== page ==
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SPOTLIGHT
[var top_story_head]

Last-minute run will top off campaigns

Published on -10/30/2012, 9:45 AM

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Remember those times when if you raised one eyebrow just a dab while looking into the eyes of the bartender, he or she would pour just a couple drops more rum into your drink, in an implicit bargain that meant the tip would be bigger?

Well, that mini-drama is going to take place at the end of this week, in dozens, probably scores, of Kansas House and Senate campaigns leading up to the Nov. 6 elections.

No, campaign contributors aren't going to be topping off drinks; they'll be topping off campaign contributions or independent spending in races where maybe just one more radio or TV or newspaper ad or more robo-calls or mail pieces might just make the difference in electing the contributor's favorite candidate.

And, when even if the secret polling (and it is going on in several districts) shows that the contributor's favorite candidate appears to be winning, well, that candidate will remember well that the contributor topped off his/her drink, and probably be more amenable to whatever the contributor wants the Legislature to do.

Today, of course, was the filing deadline for campaign finance statements by candidates and by a broad range of others who are putting reportable money into elections.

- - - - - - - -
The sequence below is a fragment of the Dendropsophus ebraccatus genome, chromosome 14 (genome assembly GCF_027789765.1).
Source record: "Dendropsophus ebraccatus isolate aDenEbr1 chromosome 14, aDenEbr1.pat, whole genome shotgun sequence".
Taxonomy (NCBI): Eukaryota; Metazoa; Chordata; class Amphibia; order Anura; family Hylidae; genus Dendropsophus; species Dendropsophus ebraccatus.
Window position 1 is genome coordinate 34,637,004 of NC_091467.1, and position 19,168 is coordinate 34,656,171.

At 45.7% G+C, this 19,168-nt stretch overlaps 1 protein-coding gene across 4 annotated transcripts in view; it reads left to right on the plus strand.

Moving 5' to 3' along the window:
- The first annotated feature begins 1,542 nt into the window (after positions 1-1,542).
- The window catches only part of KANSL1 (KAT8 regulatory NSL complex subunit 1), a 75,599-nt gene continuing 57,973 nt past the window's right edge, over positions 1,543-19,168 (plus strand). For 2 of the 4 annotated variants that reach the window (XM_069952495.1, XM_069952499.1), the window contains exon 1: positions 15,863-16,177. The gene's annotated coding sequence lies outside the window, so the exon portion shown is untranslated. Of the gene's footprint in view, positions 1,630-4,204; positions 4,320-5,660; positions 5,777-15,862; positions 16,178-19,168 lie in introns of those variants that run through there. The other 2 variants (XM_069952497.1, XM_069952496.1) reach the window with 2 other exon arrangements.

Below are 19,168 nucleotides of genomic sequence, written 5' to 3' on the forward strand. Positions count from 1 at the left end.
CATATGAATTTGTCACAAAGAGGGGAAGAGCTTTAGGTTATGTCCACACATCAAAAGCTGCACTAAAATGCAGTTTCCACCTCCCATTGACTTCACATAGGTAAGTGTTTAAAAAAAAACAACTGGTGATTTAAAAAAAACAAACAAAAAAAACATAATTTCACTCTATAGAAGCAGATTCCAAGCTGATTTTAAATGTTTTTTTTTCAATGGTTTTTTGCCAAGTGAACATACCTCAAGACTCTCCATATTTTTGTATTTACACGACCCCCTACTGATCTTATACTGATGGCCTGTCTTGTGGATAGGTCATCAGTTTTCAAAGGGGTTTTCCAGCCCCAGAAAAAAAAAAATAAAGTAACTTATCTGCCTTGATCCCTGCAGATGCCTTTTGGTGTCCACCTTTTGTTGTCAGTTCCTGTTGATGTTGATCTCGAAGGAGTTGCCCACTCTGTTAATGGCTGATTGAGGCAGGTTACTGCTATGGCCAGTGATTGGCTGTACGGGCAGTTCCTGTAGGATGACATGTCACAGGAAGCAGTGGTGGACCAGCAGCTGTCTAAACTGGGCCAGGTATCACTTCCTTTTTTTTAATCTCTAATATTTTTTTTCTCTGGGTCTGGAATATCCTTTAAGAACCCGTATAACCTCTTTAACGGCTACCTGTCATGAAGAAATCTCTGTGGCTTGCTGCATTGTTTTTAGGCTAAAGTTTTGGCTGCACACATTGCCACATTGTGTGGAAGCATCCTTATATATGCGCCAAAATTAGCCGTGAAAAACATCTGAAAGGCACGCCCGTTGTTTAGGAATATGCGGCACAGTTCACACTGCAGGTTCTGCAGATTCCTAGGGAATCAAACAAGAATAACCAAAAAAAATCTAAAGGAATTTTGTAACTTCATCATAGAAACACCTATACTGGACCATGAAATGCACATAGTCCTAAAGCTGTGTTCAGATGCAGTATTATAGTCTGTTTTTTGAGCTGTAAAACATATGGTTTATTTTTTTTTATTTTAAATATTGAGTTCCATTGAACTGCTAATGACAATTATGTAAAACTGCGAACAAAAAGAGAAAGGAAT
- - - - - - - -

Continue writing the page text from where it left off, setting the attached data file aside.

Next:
It's the chance for candidates to see what their opponents have raised (and from whom) and what they have spent (and on what) in their general election battles.

Those likely will show that most campaigns have spent all the money that the candidate and the candidate's advisers have figured is enough to win the election -- or show that they spent all they had, but didn't spend enough.

That's when friends of candidates -- but more interestingly the political action committees (PACs) -- can take a look and pour a little more money either into the candidate's campaign fund or as an independent expenditure by the PAC.

Those last-minute campaign contributions have to be reported for the rest of this week, and even as late as the day before the election, in what Statehouse insiders consider the final lap of the campaign, that last-minute mailing or round of robo-calls that might tip an election.

Those last-minute election spending reports -- available at the Kansas Governmental Ethics Commission website (look for campaign finance, then scroll down to "view submitted forms & reports") -- follow the flow of both money and spending that lead up to Election Day.

That is the last-minute spending that is the equivalent of catching the bartender's eye, and an indication of what that private polling is showing about individual races that might just tip an election or put another pro-something-or-other member on a legislative committee which can pass or kill or maybe fix a bill that contributors are interested in.

For candidates who appear to be winning already, those last-minute contributions might just be the key to an election-night party where nobody's measuring their pours.

Bottom's up!

Syndicated by Hawver News Co. of Topeka, Martin Hawver is publisher of Hawver's Capitol Report. To learn more about this nonpartisan statewide political news service, visit www.hawvernews.com.

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